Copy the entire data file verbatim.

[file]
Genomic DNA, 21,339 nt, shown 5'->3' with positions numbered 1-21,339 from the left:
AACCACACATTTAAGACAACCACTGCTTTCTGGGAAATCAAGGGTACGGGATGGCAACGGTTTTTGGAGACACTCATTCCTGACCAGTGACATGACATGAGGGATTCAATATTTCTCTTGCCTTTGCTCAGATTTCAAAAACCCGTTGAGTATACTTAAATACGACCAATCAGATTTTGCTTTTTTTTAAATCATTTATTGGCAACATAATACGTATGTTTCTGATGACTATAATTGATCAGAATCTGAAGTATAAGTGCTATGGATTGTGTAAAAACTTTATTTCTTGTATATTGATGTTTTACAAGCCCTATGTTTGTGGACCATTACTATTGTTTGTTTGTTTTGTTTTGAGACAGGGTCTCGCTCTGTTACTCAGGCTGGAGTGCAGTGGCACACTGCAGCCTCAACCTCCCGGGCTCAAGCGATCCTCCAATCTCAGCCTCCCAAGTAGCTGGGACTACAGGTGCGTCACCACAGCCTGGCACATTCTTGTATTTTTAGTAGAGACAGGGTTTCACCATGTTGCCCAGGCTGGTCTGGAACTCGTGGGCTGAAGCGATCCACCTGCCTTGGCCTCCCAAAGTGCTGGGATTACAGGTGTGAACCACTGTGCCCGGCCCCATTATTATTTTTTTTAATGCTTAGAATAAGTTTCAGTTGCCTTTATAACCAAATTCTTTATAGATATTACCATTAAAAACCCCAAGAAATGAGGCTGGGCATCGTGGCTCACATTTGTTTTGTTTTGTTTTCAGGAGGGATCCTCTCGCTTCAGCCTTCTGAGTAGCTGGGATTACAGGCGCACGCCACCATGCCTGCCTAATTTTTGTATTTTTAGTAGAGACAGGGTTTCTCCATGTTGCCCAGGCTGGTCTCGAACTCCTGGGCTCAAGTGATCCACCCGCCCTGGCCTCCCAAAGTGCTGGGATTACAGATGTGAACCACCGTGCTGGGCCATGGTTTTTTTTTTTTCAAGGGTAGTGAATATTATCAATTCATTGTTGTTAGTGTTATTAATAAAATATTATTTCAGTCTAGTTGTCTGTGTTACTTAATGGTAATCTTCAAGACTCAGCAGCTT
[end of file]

Genomic DNA, 21,339 nt, shown 5'->3' with positions numbered 1-21,339 from the left:
AACCACACATTTAAGACAACCACTGCTTTCTGGGAAATCAAGGGTACGGGATGGCAACGGTTTTTGGAGACACTCATTCCTGACCAGTGACATGACATGAGGGATTCAATATTTCTCTTGCCTTTGCTCAGATTTCAAAAACCCGTTGAGTATACTTAAATACGACCAATCAGATTTTGCTTTTTTTTAAATCATTTATTGGCAACATAATACGTATGTTTCTGATGACTATAATTGATCAGAATCTGAAGTATAAGTGCTATGGATTGTGTAAAAACTTTATTTCTTGTATATTGATGTTTTACAAGCCCTATGTTTGTGGACCATTACTATTGTTTGTTTGTTTTGTTTTGAGACAGGGTCTCGCTCTGTTACTCAGGCTGGAGTGCAGTGGCACACTGCAGCCTCAACCTCCCGGGCTCAAGCGATCCTCCAATCTCAGCCTCCCAAGTAGCTGGGACTACAGGTGCGTCACCACAGCCTGGCACATTCTTGTATTTTTAGTAGAGACAGGGTTTCACCATGTTGCCCAGGCTGGTCTGGAACTCGTGGGCTGAAGCGATCCACCTGCCTTGGCCTCCCAAAGTGCTGGGATTACAGGTGTGAACCACTGTGCCCGGCCCCATTATTATTTTTTTTAATGCTTAGAATAAGTTTCAGTTGCCTTTATAACCAAATTCTTTATAGATATTACCATTAAAAACCCCAAGAAATGAGGCTGGGCATCGTGGCTCACATTTGTTTTGTTTTGTTTTCAGGAGGGATCCTCTCGCTTCAGCCTTCTGAGTAGCTGGGATTACAGGCGCACGCCACCATGCCTGCCTAATTTTTGTATTTTTAGTAGAGACAGGGTTTCTCCATGTTGCCCAGGCTGGTCTCGAACTCCTGGGCTCAAGTGATCCACCCGCCCTGGCCTCCCAAAGTGCTGGGATTACAGATGTGAACCACCGTGCTGGGCCATGGTTTTTTTTTTTTCAAGGGTAGTGAATATTATCAATTCATTGTTGTTAGTGTTATTAATAAAATATTATTTCAGTCTAGTTGTCTGTGTTACTTAATGGTAATCTTCAAGACTCAGCAGCTT